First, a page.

Sy Margaret Baldwin


White Scarf

—A Photo. Jewish History Museum, Amsterdam

The wind comes from the north

and gathers strength across

the flatness of the polders. In the gray

light of dawn, trains slide over canals

carrying long ribbons of faces.

There are glimpses of life in the windows

of seventeenth-century houses.

In one, a vase of red tulips, in another

a woman lost in reflection combing her hair.

She pauses, her thoughts

caught in the black and white

net of the past.

There are no color photos.

A small knot of people stand

in a courtyard, pressed into a corner

between massive brick walls.

One arm is outstretched

like a white scarf in a plea

for ordinary life. A bleak

wind rattles the shutters. Faces

in the windows of the trains

float like small colorless tulips

held against the dawn.

The Piano

Late afternoon. My sister sits down

at the piano, raises the hinged lid, and studies

the rows of black and white keys

spread before her—

a black and white map, an elusive code, a band

of black deer running across a snowfield.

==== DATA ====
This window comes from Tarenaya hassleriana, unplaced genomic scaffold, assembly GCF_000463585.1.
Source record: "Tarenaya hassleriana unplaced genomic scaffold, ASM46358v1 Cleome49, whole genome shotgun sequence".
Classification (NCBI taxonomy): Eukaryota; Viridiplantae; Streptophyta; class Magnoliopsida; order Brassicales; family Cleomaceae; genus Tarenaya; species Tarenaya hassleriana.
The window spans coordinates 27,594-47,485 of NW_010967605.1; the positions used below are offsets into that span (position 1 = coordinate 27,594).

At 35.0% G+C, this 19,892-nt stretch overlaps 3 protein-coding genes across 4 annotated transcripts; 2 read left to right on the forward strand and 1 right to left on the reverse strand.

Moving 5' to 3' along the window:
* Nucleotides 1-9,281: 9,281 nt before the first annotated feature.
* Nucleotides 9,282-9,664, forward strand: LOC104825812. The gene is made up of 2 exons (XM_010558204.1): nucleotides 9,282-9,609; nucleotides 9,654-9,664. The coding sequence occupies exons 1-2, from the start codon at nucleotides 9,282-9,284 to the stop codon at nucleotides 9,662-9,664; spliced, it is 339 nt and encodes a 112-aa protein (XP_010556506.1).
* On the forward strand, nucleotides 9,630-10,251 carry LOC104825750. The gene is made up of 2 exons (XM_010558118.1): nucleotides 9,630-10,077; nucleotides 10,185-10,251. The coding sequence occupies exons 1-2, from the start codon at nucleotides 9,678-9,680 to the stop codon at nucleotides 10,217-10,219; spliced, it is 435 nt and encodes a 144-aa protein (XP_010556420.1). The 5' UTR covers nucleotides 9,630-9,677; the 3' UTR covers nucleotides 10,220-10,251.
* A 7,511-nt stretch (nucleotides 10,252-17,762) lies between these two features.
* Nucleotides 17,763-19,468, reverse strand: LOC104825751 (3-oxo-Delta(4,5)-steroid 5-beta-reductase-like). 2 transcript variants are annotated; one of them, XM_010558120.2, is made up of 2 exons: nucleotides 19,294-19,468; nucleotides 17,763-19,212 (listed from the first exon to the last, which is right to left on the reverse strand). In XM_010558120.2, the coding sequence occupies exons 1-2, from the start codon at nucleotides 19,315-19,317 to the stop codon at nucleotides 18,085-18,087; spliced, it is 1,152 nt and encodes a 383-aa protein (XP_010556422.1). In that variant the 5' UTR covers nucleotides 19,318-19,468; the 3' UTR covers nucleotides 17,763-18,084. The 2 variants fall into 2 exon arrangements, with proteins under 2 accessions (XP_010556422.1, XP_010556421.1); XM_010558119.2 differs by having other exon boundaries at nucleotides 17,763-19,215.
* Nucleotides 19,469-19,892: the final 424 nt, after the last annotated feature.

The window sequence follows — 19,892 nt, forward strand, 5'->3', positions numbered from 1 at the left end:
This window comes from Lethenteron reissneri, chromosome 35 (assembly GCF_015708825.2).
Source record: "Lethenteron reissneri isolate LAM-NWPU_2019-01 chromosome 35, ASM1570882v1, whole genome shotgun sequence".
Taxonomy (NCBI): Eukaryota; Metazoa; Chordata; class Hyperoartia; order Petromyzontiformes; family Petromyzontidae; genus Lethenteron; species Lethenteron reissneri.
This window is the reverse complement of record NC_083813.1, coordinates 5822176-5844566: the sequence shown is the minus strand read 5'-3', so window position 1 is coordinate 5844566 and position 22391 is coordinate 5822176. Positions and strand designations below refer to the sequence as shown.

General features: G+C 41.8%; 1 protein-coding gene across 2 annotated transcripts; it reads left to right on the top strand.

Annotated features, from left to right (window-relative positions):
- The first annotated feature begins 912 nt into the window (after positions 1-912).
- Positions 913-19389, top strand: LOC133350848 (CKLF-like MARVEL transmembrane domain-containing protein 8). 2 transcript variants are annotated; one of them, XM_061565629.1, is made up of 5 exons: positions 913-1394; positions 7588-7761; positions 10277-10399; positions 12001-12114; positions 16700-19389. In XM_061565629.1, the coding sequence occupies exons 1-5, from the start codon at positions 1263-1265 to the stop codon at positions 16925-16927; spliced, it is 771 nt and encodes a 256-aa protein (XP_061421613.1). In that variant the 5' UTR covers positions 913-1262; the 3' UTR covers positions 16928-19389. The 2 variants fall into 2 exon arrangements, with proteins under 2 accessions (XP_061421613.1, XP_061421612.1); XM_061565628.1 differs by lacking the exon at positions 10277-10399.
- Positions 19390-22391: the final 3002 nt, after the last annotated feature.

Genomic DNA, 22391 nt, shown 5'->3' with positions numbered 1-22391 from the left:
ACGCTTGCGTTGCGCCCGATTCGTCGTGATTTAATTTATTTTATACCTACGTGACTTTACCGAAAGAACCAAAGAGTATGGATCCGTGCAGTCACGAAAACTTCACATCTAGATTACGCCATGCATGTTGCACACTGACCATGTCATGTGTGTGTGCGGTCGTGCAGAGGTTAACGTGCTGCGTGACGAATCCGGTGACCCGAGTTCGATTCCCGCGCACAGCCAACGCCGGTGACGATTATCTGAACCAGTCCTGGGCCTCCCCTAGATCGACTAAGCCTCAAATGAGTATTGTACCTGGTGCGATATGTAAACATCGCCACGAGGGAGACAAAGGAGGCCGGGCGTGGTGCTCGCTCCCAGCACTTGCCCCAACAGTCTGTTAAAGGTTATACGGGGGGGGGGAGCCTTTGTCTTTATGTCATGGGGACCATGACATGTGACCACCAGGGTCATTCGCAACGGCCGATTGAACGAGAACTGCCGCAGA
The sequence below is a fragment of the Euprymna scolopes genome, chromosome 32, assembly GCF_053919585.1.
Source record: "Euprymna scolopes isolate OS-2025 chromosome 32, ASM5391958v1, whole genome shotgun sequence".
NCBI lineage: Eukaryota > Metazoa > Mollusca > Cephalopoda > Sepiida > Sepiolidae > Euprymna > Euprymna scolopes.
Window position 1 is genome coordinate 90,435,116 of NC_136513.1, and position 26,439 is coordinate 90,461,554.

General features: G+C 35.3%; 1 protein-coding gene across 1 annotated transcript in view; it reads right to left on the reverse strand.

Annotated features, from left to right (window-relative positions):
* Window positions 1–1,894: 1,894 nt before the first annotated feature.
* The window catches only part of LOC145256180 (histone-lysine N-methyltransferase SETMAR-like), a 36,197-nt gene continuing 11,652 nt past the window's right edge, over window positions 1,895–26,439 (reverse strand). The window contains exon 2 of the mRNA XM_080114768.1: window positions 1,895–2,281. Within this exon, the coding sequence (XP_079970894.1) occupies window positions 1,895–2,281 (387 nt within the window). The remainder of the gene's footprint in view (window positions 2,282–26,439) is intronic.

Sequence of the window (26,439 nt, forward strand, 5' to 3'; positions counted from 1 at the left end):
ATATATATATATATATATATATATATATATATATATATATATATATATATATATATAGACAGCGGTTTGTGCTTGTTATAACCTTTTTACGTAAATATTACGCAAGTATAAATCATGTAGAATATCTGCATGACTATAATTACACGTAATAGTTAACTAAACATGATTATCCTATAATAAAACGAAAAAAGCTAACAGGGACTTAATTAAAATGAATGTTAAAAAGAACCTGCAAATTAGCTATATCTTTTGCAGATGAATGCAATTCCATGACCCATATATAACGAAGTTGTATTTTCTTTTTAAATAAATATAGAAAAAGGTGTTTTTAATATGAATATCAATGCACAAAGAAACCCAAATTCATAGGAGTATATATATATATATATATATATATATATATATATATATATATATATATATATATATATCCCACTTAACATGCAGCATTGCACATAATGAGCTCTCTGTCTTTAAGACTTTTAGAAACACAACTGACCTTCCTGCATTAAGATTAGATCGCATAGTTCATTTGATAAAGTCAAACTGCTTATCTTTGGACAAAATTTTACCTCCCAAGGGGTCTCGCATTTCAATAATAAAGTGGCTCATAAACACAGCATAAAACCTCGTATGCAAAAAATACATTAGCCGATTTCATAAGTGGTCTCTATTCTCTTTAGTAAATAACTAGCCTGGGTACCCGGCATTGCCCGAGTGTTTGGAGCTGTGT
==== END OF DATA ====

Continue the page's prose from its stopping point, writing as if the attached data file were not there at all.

What will flow out of her now into the world?

The piano relaxes—its many carbon-steel wires

unperturbed, its tiny hammers asleep in their berths.

And silence begins to accumulate

into a lucent blue lake—the blue of submarine

canyons and nocturnes—over

which swallows dip and veer, wide-gaped,

scooping insects out of the air.

Quietly the piano floats and reflects everything—

a moment's happiness

the calmness of the lake, a single breath

held in the beak of a swallow.


At the Garden Center

The garden center damp with breath

of the nearby canal. Bare light bulbs. Quivering

tinsel. Even in her blue coat

and with her handbag over her arm,

she is feeling cold. So in a back corner,

somewhat protected, we sit at a round table

sipping tea out of paper cups surrounded

by owls, gnomes, hedgehogs, mushrooms,

and buddhas, set out on the concrete floor,

green price tags attached—

as if we are part of a bizarre fairy tale.


The mother says to the floor—

I'm not quite ready for the bone-pile yet.

And the tinsel flickers in agreement.

The daughter says to the table, while studying

the blue cables of veins crossing her mother's

hands—You've pulled strongly my whole life.

And the gnomes cross-legged on toadstools

nod their assent. And the weeds outside

in the fields stand up straight, stiff with frost.


So silence travels slowly

across the table between us. In it we can hear

the poinsettias murmuring as they take

small sips of water into their leaves.

And the voice of the canal growing hoarse

as it slides under the bridge.